More on Choral Values...
It’s probably not a surprise to hear that I’m still thinking about this question of a choir’s values. If you’ve hung out with me at all in this blog over the years, you’ll recognise that it has that pleasing combination of being something wide-ranging and abstract to theorise about, but which is also intensely practical. Exactly the kind of thing that gets me all lit up and interested.
Anyway, having noticed how a clear sense of your choir’s values is most urgently needed at the moments of crisis, I have been thinking about things we can do during the ebb-and-flow of choral life to build a secure and shared set of values so we have it ready and in good order when we really need it. Moments of crisis draw bring the values to the surface, but they’re really not the best time to start working out what we believe in.
The three main areas I have been thinking about are:
What kind of language do we and our singers use to talk about what we do? Do we favour technical or fanciful words? What kind of metaphors do we use? Do we focus on musical content or vocal craft? Do we focus on what’s wrong with what we’re doing, or what we aspire to achieve?
A director’s choice of vocabulary is an incredibly powerful tool for setting a choir’s agenda and moral order. Likewise, we can learn a lot about our singers’ values by listening to the language they use.
A choir’s ethos can be read in from what they do in rehearsal. Are the rehearsal methods collaborative or top-down? Are they methodical or playful? Who gets to make decisions or give feedback?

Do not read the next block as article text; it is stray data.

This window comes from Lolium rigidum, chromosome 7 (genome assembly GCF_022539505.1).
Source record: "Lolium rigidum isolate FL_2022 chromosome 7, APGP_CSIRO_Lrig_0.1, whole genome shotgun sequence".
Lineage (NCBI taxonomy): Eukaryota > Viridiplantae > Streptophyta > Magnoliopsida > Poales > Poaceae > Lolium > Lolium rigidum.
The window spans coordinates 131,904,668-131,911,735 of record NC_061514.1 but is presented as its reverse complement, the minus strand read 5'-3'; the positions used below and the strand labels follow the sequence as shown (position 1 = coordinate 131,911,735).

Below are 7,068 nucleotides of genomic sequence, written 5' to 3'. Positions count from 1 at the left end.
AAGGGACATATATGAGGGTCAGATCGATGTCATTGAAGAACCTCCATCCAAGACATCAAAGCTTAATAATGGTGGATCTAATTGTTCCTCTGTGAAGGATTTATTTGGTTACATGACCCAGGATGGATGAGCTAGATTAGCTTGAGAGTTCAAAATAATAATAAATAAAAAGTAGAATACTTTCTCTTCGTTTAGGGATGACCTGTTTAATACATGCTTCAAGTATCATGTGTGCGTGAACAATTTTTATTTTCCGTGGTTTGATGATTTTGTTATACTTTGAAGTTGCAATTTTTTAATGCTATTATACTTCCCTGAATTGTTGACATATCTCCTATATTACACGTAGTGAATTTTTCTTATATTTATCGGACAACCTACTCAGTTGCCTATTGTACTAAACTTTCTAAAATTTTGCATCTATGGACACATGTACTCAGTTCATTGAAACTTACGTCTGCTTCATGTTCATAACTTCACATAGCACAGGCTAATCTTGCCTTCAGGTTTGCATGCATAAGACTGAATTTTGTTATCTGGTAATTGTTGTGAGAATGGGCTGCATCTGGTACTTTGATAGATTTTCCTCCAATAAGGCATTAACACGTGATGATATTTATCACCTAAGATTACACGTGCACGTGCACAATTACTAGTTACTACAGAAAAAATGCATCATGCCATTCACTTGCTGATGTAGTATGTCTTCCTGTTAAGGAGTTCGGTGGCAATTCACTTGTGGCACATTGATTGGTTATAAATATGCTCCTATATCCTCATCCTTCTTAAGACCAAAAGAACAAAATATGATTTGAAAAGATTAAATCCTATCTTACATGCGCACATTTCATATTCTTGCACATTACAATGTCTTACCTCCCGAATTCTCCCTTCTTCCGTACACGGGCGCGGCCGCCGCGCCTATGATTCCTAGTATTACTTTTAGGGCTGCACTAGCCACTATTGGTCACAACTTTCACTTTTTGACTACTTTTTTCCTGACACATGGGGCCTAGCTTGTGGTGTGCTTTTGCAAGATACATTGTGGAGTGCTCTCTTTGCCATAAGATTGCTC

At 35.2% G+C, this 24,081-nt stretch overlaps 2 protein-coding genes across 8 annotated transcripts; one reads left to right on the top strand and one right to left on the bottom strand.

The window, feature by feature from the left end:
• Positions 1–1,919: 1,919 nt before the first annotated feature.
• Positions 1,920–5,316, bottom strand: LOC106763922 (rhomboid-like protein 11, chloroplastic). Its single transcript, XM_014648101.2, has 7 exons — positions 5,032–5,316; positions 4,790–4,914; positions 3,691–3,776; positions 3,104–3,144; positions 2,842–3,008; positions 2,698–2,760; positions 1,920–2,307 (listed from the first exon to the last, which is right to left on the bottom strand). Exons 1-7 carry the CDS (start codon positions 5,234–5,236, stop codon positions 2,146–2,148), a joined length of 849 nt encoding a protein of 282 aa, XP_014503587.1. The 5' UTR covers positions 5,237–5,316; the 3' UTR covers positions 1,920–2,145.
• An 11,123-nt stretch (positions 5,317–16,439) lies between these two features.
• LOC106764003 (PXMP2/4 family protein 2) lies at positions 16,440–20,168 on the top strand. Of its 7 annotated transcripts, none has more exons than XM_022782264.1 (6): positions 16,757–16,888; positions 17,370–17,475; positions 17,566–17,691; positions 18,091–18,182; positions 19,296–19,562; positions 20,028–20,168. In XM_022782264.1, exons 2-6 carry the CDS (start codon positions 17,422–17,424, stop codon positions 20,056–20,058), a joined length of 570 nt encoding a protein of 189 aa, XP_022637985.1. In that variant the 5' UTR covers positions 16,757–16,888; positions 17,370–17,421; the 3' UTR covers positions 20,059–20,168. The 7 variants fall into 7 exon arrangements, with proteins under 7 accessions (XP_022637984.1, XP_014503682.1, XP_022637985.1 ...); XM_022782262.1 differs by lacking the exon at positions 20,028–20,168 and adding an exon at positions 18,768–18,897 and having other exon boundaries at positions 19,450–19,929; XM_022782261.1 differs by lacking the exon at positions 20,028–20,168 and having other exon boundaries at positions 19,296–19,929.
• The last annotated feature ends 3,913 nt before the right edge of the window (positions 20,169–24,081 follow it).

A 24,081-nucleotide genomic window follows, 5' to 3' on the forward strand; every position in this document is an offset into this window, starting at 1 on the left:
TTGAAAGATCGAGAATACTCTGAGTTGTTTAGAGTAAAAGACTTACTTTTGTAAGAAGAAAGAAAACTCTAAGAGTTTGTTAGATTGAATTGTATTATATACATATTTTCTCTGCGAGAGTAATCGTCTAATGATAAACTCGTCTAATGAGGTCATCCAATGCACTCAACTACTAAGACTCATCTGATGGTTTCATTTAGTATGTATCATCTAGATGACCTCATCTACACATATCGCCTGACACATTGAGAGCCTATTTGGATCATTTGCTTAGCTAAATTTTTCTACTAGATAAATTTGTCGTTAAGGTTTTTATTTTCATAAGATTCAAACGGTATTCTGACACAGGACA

Approaches to rehearsal are of course strongly correlated with different repertories and performing traditions. A 200-voice choral society performing big classical works will necessarily need a somewhat different set of methods from a drop-in community choir or a church choir with weekly worship commitments. Which reminds us that we don’t just conjure up our choral values in a vacuum, but inherit broad pre-existent frameworks from the genres and communities we align ourselves with.
Vocabularies and activities are processed through repetition into a choir’s mythologies. These can be either informal (favourite anecdotes and in-jokes) or formal (mission statements and policies). These are the kinds of narratives through which a choir negotiates their sense of collective identity.
These are all areas in which the director has scope both to define and direct the values they wish to instil, and to flush out the values held by the choir members. And I think you need both. It’s not unlike the role of the director in shaping the choral sound, indeed.
On one hand, you need to know the voices you have to work with - that basic material defines the range of possibilities of that ensemble. On the other, your job is develop, coax and mould those voices into a coherent corporate musical instrument. Simultaneously guiding and responding to our singers is the task in extra-musical as well as musical arenas.